Book Image

Tcl/Tk 8.5 Programming Cookbook

Book Image

Tcl/Tk 8.5 Programming Cookbook

Overview of this book

With Tcl/Tk, you can create full-featured cross-platform applications in a simple and easy-to-understand way without any expensive development package; the only tools required are a simple text editor and your imagination. This practical cookbook will help you to efficiently interact with editors, debuggers, and shell type interactive programs using Tcl/Tk 8. This cookbook will comprehensively guide you through practical implementation of Tcl/Tk 8.5 commands and tools. This book will take you through all the steps needed to become a productive programmer in Tcl/Tk 8. Right from guiding you through the basics to creating a stand-alone application, it provides complete explanation of all the steps along with handy tips and tricks. The book begins with an introduction to the Tcl shell, syntax, variables, and programming best practices in the language. It then explores procedures and the flow of events with control constructs followed by advanced error trapping and recovery. From Chapter 4, a detailed study of string expressions and handling enables you to handle various string functions and use lists to expand the string functionality. The book then discusses in-depth the Tcl Dictionary and how to utilize it to store and retrieve data. File operations and Tk GUI handling are covered extensively along with a developing a real-world address book application to practice the concepts learned.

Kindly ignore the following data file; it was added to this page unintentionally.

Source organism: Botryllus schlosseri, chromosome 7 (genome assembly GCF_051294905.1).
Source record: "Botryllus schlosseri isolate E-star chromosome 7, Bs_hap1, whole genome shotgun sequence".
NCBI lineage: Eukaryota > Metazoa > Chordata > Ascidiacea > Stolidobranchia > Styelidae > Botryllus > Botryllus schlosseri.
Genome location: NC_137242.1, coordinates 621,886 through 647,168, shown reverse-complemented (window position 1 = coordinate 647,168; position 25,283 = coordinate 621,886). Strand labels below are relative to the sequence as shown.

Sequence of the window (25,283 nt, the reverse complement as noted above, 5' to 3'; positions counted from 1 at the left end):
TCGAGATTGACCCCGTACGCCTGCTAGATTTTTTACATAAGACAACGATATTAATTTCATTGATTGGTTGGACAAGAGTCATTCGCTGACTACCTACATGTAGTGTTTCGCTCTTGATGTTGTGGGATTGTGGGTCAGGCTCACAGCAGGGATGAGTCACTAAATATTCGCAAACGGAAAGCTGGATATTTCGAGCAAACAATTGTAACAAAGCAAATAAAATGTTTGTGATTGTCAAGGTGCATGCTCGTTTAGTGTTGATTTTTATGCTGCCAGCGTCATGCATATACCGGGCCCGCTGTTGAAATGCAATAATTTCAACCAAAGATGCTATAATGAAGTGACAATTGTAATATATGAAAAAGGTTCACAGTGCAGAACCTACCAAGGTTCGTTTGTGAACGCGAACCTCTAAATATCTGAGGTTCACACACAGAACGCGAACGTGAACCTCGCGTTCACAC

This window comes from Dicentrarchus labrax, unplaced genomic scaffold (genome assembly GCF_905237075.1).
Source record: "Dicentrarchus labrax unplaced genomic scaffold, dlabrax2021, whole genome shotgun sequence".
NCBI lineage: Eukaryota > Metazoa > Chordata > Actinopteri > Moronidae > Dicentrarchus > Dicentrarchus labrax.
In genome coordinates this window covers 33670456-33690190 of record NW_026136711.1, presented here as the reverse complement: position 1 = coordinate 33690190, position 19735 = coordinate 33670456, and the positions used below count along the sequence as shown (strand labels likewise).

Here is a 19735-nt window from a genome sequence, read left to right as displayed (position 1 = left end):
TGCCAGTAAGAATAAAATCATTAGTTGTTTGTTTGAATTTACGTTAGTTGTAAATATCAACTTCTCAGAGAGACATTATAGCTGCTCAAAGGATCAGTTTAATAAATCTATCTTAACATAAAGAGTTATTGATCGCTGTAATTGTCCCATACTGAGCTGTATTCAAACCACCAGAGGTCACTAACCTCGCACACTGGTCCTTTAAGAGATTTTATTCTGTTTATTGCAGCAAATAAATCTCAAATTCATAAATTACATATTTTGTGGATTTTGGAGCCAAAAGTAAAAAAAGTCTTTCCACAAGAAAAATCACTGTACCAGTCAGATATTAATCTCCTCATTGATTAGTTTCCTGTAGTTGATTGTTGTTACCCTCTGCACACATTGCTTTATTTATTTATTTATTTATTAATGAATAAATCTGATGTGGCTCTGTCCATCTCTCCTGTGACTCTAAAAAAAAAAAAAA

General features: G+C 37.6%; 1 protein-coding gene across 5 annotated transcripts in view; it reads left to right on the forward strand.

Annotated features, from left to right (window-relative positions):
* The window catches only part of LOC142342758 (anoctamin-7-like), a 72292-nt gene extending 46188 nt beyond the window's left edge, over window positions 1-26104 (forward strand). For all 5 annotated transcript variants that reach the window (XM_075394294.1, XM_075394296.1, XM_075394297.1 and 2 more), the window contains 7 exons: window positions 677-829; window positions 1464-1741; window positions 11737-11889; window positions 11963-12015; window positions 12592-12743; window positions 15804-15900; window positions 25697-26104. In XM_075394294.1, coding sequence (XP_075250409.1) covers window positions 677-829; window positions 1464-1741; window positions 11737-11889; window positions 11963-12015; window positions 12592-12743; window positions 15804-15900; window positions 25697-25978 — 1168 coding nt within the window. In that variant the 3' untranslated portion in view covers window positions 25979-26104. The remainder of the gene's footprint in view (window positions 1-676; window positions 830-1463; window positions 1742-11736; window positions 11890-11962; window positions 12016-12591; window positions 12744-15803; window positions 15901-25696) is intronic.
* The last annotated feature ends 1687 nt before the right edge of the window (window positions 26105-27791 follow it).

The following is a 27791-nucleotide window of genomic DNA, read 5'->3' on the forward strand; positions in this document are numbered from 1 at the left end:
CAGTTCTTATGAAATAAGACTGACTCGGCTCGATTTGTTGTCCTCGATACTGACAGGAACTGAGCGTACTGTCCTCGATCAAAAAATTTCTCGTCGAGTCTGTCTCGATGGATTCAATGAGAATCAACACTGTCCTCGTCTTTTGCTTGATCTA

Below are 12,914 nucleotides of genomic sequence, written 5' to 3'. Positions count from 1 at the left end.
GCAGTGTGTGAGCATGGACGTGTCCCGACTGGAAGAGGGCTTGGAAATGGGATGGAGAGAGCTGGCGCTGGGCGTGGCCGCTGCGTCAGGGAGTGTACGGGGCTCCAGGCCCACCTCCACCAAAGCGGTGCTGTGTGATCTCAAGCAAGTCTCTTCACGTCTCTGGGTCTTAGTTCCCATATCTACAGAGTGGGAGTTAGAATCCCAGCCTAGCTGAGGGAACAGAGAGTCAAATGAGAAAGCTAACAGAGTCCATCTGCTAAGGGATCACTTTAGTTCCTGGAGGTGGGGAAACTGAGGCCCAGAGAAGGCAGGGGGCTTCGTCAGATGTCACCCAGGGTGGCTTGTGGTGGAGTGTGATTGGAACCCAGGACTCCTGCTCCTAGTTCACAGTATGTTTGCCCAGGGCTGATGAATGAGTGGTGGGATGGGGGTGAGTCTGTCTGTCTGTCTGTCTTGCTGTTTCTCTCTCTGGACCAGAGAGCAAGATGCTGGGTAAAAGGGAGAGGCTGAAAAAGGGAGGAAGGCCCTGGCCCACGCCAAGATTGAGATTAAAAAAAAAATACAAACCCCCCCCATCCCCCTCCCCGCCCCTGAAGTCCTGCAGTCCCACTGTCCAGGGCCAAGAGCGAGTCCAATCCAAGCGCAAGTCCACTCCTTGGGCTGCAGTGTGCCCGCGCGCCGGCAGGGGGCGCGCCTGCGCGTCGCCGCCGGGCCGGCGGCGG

Table of Contents (20 chapters)
Tcl/Tk 8.5 Programming Cookbook
About the Author
About the Reviewers

Breaking out of a procedure

As with the continue keyword, break is not in and of itself a control construct. The break keyword allows you to terminate the processing of a loop, whenever a specific condition is encountered. I routinely use this as a method of avoiding an endless loop by setting a maximum value to be detected and to break out of the loop.

How to do it…

In the following recipe, we will create a Tcl script, to be called from the command line, that increments the value of x and without the break keyword, would create the endless loop as mentioned. Once the upper limit has been reached the loop will break and the output will be an error message.

Create a text file named break.tcl that contains the following commands:

for {set x 1} {$x > 0} {incr x} {
if {$x == 5} {
puts "Upper limit reached"
puts "x = $x"

Now invoke the script using the following command line:

% tclsh85 break.tcl
x = 1
x = 2
x = 3
x = 4
Upper limit reached

How it works…

The action was invoked a total...